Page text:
Burma cases have more than doubled every week. The situation is particularly murderous due to public mistrust of the military regime.
The Delta variant accounts for over 80 percent of new cases in the wehealth officials said. Republican voters are less likely than Democrats to get a hit. Here’s why.
The 1 million children who have lost a parent to the pandemic need urgent government support or face long-term damage, writes Seth Flaxman, senior lecturer at Imperial College London. Follow our coronavirus live Blog and Register nowfor our Coronavirus Business Updatenewsletter to find out more.
The day to come
Earnings Johnson & Johnson, which is part of a proposed $ 26 billion settlement to resolve claims it helped fuel the opioid crisis, is releasing second quarter results today. The group reached a $ 230 million settlement with New York State last month to settle similar claims.
Also reporting profits: Coca-Cola, the Dutch supplier of ASML chip equipment, which recently took first place as a climate leader by MSCI, Verizon, the software and service provider SAP, United Airlines, Daimler, Harley-Davidson, Novartis and Akzo Nobel.
What else do we read
Europe’s expensive chip plan The EU is looking to enter the world’s leading semiconductor manufacturing division, with a goal of doubling its share of the global chip market by 2030. But will it end up wasting public money in pursuit of geopolitical ambitions that might not be supported by market logic?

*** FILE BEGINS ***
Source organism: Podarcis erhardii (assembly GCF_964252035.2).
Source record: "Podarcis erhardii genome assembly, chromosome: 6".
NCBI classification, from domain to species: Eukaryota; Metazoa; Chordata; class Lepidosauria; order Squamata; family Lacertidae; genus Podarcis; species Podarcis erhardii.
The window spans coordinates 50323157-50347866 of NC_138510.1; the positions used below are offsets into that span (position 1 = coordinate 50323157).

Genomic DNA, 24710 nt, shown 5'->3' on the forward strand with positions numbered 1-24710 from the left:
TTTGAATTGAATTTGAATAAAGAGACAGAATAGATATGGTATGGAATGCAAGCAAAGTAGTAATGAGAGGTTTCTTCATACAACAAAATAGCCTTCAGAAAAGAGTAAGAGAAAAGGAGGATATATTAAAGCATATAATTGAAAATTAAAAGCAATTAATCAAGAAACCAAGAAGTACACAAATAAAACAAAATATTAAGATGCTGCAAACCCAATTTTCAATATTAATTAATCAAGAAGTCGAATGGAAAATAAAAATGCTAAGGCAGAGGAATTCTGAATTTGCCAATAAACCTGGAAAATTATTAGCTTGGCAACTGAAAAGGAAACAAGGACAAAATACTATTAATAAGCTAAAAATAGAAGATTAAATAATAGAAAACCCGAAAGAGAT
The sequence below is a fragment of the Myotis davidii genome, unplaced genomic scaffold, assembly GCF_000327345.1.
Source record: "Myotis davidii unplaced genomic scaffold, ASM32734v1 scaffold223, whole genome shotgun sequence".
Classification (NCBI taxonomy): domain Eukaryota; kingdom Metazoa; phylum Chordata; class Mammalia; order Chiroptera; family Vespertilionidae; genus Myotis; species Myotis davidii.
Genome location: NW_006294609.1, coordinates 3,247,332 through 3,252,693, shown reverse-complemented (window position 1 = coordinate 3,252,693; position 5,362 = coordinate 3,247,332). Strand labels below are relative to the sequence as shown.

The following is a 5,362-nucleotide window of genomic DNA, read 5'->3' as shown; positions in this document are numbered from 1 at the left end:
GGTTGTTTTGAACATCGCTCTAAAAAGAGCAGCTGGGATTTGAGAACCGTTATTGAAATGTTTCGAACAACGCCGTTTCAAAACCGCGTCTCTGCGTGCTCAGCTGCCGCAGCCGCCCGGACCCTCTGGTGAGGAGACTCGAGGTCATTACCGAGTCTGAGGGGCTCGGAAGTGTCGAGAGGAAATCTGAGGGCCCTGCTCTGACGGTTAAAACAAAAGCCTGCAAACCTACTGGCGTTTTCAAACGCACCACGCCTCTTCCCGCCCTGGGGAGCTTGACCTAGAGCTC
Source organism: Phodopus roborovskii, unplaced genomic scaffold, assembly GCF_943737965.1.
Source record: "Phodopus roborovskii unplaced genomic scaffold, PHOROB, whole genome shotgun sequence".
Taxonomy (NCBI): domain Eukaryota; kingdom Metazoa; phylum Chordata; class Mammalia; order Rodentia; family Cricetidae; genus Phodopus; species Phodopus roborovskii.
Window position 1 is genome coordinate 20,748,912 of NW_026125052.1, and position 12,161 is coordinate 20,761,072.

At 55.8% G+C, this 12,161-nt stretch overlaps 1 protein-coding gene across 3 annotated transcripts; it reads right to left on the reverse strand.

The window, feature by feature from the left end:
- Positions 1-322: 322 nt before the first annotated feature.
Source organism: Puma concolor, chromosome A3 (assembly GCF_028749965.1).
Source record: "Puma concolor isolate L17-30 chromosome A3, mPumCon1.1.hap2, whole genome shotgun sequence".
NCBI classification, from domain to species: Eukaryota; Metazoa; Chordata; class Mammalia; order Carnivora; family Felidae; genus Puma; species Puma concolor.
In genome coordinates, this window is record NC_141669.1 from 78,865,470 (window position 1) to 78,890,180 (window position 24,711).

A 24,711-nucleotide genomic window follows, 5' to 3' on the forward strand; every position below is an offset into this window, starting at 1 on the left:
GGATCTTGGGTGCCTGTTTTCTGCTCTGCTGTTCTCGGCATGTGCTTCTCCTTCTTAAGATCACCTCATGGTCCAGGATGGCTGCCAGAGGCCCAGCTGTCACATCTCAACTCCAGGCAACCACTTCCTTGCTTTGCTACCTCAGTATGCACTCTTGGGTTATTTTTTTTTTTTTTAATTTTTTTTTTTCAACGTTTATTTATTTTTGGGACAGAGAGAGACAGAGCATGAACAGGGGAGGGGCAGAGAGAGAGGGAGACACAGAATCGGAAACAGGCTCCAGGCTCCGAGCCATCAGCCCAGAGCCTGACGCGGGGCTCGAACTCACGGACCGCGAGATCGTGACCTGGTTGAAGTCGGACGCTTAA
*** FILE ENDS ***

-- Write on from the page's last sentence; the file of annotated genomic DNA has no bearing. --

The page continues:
Time to embrace central bank digital currencies How should central banks react to digital? Part of the answer is that they and governments need to master the Wild West of private money. But they must introduce their own digital currencies, argues Martin Wolf.
How Israel used NSO spyware as a diplomatic business card Israeli company assaulted by human rights activists for selling military-grade surveillance software to repressive regimes has played a crucial role in its government’s attempts to woo countries such as United Arab Emirates, Bahrain and Saudi Arabia, revealing the technological unicorn’s close ties to the highest echelons of the Israeli state.
Company values must go beyond buzzwords Official statements of company values are often an infuriating mix of hokum and gibberish. Integrity, innovation, respect, responsibility and sustainability have dominated the list of popular buzzwords for the past two years. Brooke Masters suspects that their popularity lies in the fact that they are extremely difficult to measure.
We can no longer say that the floods are an act of God Western citizens have come to believe that the worst floods are happening elsewhere in the developing world. But the modern city, a fortress of tarmac and concrete, a marvel of modern civil engineering, has left us with a false sense of security. This dam could be on the verge of bursting, writes Joy Lo Dico.
When it comes to summer suits, crumpled is the word As with many things, the summer costume is reinventing itself. Nicholas Foulkes explains how men are embracing the post-containment art of dressing casual.